Thromboembolism: More common than we think!
The incidence of thromboembolism in the general population is not known, but it is estimated that the cumulative probability for confirmed thromboembolism ranges from 0.5% before age 50, to almost 11% by age of 80. However, many events are not clinically recognized, which has led some authors to believe that the true cumulative incidence is about 28%.
Risk factors for a thromboembolitic event are many: prolonged immobility, due to a leg fracture, a long car or airplane trip, or paralysis; varicose veins; obesity, with decreased physical activity; cardiac diseases, like congestive heart failure, or atrial fibrillation; increased estrogen, due to oral contraception, estrogen replacement, Tamoxifen, or pregnancy; autoimmune diseases, like Systemic Lupus Erythematosus; and cancer, typically colonic, ovarian, or multiple myeloma. Still, many cases appear without a clear etiologic factor. These cases are most likely associated with congenital abnormalities of coagulation factors, specifically Factor II and Factor V Leiden.
Testing for the presence of mutation of these factors is now available.
The Factor V Leiden gene mutation is the most common genetic risk factor for thrombosis and accounts for 90% of cases with activated protein C (APC) resistance. This mutation is involved in 20-40% of venous thrombosis cases and is present in 5% of the general population. Inherited thrombosis due to APC resistance is considered an autosomal dominant disease. Heterozygous carriers of the Factor 5 Leiden polymorphism have an increased risk of thrombosis of 5 to 10 times the general population. Homozygotes have a 50 to 100 fold increased risk of thrombosis. The presence of this mutation in pregnant women is also associated with higher risk for adverse pregnancy outcomes. Estimated penetrance for homozygotes is close to 80% with a reduced penetrance for heterozygotes (approximately 12 to 20%).
Some indications for Factor V Leiden gene mutation are venous thrombosis, pulmonary embolism, transient ischemic attack or premature stroke, peripheral vascular disease, particularly lower extremity occlusive disease, cerebral vein thrombosis, multiple spontaneous abortions, history of a thrombotic event, family history of venous thrombosis, relative known to have factor V Leiden, presence of another known genetic hypercoagulability in an individual with a history of thrombosis, and prior to major surgery, pregnancy, oral contraceptive use, or estrogen therapy, if there is a personal or family history of thrombosis.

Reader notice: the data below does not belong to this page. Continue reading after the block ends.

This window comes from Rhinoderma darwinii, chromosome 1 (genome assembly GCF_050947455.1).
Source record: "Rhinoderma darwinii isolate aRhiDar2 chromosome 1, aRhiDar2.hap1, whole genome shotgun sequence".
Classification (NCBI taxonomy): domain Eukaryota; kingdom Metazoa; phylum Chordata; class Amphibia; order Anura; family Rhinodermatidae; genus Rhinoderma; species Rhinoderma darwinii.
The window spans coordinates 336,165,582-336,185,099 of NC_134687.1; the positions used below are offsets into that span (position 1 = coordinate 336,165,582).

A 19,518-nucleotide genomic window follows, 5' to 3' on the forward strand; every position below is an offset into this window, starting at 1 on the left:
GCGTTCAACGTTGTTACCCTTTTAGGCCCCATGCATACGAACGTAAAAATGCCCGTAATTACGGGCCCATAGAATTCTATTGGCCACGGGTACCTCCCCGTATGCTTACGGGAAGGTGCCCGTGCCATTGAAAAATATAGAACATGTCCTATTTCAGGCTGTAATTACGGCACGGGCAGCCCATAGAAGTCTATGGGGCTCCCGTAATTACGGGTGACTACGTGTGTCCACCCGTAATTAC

The Factor II (20210A) gene mutation is also a common risk factor for thrombosis and is associated with elevated factor II (Prothrombin) levels in the peripheral blood. It is present in 1-3% of the general population and after the factor V Leiden mutation, it is the most common genetic risk factor for venous thrombosis. Higher concentrations of prothrombin lead to increased rates of thrombin generation, resulting in excessive growth of fibrin clots. It is an autosomal dominant disorder, with heterozygotes being at a 3 to 11 fold increased risk of thrombosis. Although homozygosity is rare, inheritance of two G20210A alleles would increase the risk of developing thrombosis further. If a patient is doubly heterozygous for both the Factor II (G20210A) Mutation and the Factor V Leiden (G1691A) Mutation, the combined heterozygosity leads to an earlier onset of thrombosis and tends to be more severe than single gene heterozygosity.
Some indications for Factor II gene mutation testing are venous thrombosis, pulmonary embolism, premature myocardial infarction in women, premature ischemic stroke in the absence of hypertension, diabetes or hypercholesterolemia, cerebral vein thrombosis, history of a thrombotic event, family history of thrombosis, relative known to have the prothrombin (factor II) mutation, presence of another known genetic hypercoagulability in an individual with a history of thrombosis, and prior to major surgery, pregnancy, oral contraceptive use or estrogen therapy if there is a personal or family history of thrombosis.
Testing for Factor II and Factor V-Leiden gene mutation is available at Ingalls Hospital Molecular Diagnostic Laboratory. These mutations are detected by the Invader Assay (Third Wave Technologies) using Fluorescence Resonance Energy Transfer (FRET) Detection.
Mutations other than the Factor II or V Leiden Gene Mutation that may cause elevated prothrombin and/or increased risk of venous thrombosis are not ruled out by this assay.
Due to the unique nature of genetic susceptibility testing patients should receive pre-test and post-test counseling.
These tests are reported as: negative, heterozygous, or homozygous.
For any questions please call the Department of Pathology and Laboratory Services at Ingalls Hospital (708) 915-5763.